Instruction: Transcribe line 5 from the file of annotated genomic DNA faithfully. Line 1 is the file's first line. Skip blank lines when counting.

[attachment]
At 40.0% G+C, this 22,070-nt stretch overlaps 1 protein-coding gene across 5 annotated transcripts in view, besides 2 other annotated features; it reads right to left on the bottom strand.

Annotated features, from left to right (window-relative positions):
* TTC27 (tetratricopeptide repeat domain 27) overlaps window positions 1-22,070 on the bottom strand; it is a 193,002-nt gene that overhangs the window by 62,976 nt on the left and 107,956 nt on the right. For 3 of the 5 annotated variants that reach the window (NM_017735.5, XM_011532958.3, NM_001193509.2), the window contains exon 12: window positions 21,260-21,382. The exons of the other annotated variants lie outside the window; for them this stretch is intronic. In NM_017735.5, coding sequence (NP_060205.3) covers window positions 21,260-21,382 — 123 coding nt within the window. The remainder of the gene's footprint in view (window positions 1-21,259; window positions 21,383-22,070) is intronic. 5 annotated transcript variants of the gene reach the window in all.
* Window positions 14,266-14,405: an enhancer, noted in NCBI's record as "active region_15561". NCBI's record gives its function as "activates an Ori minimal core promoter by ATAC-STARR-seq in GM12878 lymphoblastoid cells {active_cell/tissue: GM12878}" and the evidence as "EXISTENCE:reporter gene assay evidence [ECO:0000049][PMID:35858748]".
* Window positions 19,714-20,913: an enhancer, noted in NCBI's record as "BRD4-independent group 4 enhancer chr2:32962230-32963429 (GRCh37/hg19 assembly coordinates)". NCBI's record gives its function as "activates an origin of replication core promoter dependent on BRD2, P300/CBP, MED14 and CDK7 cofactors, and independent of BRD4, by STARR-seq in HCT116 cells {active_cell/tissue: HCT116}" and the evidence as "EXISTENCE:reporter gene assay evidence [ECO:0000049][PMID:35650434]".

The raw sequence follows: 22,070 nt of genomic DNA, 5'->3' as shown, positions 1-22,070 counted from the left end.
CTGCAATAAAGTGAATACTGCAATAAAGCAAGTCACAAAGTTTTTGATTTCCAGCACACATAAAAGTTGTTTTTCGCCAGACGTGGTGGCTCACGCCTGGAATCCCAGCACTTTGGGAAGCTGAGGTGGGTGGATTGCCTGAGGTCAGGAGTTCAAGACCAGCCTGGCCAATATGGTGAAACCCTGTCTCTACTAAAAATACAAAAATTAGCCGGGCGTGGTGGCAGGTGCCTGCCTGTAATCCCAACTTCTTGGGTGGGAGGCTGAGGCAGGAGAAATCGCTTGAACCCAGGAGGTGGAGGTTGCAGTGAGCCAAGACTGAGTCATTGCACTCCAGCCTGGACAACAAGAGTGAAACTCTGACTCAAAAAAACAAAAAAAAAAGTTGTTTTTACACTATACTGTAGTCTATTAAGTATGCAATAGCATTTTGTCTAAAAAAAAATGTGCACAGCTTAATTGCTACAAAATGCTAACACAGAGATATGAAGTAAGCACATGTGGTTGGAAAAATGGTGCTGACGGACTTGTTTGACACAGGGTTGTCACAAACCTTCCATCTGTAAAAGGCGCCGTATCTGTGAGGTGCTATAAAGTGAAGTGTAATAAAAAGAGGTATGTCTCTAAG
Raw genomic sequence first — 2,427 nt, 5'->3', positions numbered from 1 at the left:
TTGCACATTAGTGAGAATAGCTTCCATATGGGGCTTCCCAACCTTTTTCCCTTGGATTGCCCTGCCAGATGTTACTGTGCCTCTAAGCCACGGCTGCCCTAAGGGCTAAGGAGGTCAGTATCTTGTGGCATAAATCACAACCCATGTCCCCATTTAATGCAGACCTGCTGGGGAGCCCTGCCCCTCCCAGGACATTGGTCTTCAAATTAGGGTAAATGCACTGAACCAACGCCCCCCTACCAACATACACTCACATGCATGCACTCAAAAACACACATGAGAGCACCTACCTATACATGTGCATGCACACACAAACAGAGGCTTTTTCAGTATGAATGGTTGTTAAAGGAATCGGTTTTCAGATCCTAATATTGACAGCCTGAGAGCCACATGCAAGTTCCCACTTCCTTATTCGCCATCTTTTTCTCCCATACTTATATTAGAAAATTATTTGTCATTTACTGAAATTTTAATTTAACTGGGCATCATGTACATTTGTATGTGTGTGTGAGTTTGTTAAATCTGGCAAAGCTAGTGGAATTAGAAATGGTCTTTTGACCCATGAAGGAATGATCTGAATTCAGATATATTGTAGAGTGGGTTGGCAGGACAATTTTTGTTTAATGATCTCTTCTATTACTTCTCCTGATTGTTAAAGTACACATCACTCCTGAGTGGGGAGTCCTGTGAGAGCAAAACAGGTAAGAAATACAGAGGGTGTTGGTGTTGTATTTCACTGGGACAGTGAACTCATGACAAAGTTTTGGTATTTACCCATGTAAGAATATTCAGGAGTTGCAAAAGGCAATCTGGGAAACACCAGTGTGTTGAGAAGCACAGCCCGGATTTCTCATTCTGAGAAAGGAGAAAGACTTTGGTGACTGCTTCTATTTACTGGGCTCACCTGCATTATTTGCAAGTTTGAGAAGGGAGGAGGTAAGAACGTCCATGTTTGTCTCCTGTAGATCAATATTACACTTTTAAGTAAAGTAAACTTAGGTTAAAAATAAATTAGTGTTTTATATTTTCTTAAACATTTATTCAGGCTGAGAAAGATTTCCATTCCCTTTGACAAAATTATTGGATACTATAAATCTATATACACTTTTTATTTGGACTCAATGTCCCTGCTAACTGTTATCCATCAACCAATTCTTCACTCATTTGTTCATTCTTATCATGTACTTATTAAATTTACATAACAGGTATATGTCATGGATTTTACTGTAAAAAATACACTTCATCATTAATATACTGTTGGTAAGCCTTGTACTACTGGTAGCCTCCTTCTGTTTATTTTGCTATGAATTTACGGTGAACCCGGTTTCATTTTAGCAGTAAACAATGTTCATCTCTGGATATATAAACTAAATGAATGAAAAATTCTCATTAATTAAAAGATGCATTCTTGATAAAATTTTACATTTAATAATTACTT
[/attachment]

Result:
* Window positions 19,714-20,913: an enhancer, noted in NCBI's record as "BRD4-independent group 4 enhancer chr2:32962230-32963429 (GRCh37/hg19 assembly coordinates)". NCBI's record gives its function as "activates an origin of replication core promoter dependent on BRD2, P300/CBP, MED14 and CDK7 cofactors, and independent of BRD4, by STARR-seq in HCT116 cells {active_cell/tissue: HCT116}" and the evidence as "EXISTENCE:reporter gene assay evidence [ECO:0000049][PMID:35650434]".